FAIR, a media watchdog organization in New York, said the media has long
showed a pro-Israel bias.
"I wonder if a lot of people who are upset about bias at the New York Times
and the San Francisco Chronicle aren't really upset with the news," Rendall
said. "It's not that they're biased, it's that the images tell an accurate
story, and they don't like that story being told."
Scrutiny can be good for coverage, according to Steven Brill, a Newsweek
columnist who founded Brill's Content, a now defunct magazine that monitored
the media. If it makes editors more careful, "I don't think that's bad," Brill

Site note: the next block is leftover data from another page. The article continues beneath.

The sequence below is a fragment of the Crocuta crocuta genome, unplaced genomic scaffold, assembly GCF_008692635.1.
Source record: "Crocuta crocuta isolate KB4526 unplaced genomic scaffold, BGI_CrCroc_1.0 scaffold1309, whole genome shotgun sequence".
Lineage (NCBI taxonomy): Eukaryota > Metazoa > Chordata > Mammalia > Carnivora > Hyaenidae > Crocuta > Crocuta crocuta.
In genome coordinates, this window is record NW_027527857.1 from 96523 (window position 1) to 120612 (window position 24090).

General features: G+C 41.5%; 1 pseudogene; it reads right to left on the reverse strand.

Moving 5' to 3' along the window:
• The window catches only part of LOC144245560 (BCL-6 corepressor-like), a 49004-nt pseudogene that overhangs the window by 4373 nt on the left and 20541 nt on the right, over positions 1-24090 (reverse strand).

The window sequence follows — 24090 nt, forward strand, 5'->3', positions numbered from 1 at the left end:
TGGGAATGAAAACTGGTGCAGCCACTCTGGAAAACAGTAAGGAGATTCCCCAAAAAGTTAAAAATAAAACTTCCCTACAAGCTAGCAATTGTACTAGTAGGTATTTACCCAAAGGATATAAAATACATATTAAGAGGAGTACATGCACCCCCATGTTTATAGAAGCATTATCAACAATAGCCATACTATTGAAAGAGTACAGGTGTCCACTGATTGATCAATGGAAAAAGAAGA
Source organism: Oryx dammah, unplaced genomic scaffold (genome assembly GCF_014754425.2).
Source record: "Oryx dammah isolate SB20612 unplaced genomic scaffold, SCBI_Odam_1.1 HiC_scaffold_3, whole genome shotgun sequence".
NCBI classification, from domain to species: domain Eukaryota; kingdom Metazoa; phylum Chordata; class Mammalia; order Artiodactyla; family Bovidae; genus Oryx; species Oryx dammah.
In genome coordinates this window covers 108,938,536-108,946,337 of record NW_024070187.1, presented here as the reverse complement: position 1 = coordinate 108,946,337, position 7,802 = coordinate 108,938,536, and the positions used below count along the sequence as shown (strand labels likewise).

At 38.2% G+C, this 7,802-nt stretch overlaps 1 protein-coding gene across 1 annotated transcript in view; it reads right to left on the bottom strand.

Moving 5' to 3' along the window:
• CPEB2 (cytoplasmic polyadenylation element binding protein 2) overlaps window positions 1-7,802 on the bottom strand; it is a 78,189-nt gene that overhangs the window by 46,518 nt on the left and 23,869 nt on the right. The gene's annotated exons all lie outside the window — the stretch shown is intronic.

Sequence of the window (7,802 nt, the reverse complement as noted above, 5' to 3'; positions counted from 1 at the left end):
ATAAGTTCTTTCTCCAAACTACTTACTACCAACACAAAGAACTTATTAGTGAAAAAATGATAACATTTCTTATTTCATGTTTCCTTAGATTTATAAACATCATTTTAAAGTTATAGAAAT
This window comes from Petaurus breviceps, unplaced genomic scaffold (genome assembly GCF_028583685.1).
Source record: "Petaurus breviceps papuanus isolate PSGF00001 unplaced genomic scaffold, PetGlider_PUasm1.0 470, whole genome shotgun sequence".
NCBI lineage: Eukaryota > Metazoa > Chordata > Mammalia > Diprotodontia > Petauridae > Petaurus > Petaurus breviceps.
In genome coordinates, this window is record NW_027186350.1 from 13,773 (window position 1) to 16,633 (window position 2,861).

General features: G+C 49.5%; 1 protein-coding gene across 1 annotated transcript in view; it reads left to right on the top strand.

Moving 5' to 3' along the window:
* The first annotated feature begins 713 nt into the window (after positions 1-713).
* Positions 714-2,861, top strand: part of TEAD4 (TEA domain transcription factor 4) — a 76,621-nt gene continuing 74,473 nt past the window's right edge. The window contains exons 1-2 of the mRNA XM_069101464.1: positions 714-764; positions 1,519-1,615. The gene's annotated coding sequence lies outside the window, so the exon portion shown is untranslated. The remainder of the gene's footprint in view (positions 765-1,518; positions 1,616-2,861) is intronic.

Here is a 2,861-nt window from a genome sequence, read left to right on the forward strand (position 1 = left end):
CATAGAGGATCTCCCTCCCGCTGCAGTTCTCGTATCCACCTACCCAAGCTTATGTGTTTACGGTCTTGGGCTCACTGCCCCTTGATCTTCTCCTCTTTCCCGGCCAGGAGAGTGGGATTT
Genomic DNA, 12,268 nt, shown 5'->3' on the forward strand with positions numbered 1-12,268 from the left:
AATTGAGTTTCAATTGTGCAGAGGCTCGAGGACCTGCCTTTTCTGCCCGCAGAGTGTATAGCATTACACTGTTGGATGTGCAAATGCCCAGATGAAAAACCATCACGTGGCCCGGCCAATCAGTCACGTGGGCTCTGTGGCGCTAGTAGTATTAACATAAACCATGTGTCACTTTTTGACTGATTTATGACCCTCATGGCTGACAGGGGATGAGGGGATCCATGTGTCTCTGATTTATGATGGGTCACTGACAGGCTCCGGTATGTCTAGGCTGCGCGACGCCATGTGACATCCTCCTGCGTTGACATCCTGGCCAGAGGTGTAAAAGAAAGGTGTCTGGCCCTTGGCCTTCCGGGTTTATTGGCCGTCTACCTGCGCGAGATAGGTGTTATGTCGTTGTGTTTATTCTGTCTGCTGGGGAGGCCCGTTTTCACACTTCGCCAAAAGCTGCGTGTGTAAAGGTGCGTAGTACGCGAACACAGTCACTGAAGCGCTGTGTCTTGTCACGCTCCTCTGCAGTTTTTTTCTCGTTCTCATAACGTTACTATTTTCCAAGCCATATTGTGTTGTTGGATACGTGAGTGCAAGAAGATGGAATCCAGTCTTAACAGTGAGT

said. "As long as 'be careful' doesn't mean 'be cautious.' "
Juan Vasquez, world editor of the Miami Herald, agreed.
"We can't afford to be sloppy on the most minute detail," Vasquez said.
"For example, if we do a story in which a suicide bomber kills 10 people and
himself or herself, we can't say he killed 11. Our readers will catch that. We
make a separate statement, 'killing himself and 10 victims.' That's fair
enough, although I don't think that's going to change anyone's mind."
Some media watchers and journalists say the press can't win when it comes
to the Mideast.
Peter Waldman, a reporter in the Wall Street Journal's San Francisco bureau,
who covered the Middle East for the paper from 1990 to 1996, said he spent 10
percent of his time dealing with complaints of bias.
"It's a perennial problem for people writing about the Middle East,"
Waldman said. "I was always deluged with mail."
©2002 San Francisco Chronicle